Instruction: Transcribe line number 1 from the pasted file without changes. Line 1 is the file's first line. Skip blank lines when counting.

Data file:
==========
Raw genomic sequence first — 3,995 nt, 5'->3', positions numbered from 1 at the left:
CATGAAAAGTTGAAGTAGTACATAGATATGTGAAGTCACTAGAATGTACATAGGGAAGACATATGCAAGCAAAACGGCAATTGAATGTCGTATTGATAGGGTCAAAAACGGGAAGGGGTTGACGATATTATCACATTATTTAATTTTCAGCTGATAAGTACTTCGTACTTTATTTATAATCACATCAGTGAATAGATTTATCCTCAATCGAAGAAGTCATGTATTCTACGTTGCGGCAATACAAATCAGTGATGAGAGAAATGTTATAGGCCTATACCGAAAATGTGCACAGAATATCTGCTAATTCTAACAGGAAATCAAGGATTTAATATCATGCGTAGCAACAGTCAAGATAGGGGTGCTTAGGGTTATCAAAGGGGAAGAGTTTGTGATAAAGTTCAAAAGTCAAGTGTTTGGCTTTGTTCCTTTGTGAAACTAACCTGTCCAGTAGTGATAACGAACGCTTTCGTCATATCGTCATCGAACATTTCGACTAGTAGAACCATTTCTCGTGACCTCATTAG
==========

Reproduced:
Raw genomic sequence first — 3,995 nt, 5'->3', positions numbered from 1 at the left: